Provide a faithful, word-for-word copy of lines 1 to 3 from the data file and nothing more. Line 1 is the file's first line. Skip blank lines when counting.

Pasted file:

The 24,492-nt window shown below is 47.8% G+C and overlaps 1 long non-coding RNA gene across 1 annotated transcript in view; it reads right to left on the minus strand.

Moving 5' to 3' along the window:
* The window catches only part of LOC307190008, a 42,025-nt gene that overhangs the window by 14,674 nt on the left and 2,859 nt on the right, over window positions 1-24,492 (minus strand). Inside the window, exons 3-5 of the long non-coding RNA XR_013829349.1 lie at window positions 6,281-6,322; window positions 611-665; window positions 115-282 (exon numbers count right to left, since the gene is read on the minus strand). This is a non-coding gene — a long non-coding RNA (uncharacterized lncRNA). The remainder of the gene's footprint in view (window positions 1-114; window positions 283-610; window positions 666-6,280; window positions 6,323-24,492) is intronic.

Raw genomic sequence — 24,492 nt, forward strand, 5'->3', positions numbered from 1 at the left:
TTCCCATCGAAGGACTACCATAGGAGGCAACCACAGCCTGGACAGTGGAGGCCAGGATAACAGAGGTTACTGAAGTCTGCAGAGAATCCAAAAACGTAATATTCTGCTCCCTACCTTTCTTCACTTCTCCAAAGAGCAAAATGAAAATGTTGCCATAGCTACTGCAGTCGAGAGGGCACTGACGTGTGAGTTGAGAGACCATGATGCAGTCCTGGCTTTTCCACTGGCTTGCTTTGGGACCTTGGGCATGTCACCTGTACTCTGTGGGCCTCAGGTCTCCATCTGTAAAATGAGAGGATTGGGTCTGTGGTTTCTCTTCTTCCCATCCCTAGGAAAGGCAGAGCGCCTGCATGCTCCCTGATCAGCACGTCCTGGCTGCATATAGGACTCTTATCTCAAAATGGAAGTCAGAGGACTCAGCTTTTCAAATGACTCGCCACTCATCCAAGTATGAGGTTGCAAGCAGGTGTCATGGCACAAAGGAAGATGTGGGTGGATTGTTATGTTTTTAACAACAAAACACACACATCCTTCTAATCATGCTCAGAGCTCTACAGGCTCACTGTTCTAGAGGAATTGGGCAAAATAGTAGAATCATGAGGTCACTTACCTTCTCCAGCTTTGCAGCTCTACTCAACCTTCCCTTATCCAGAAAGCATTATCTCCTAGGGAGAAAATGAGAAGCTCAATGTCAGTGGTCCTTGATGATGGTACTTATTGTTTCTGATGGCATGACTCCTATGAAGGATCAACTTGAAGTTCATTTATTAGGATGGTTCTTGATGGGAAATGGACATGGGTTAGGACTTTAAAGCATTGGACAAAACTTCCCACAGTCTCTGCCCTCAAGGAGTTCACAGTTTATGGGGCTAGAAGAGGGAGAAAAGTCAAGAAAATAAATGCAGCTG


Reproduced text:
The 24,492-nt window shown below is 47.8% G+C and overlaps 1 long non-coding RNA gene across 1 annotated transcript in view; it reads right to left on the minus strand.

Moving 5' to 3' along the window:
* The window catches only part of LOC307190008, a 42,025-nt gene that overhangs the window by 14,674 nt on the left and 2,859 nt on the right, over window positions 1-24,492 (minus strand). Inside the window, exons 3-5 of the long non-coding RNA XR_013829349.1 lie at window positions 6,281-6,322; window positions 611-665; window positions 115-282 (exon numbers count right to left, since the gene is read on the minus strand). This is a non-coding gene — a long non-coding RNA (uncharacterized lncRNA). The remainder of the gene's footprint in view (window positions 1-114; window positions 283-610; window positions 666-6,280; window positions 6,323-24,492) is intronic.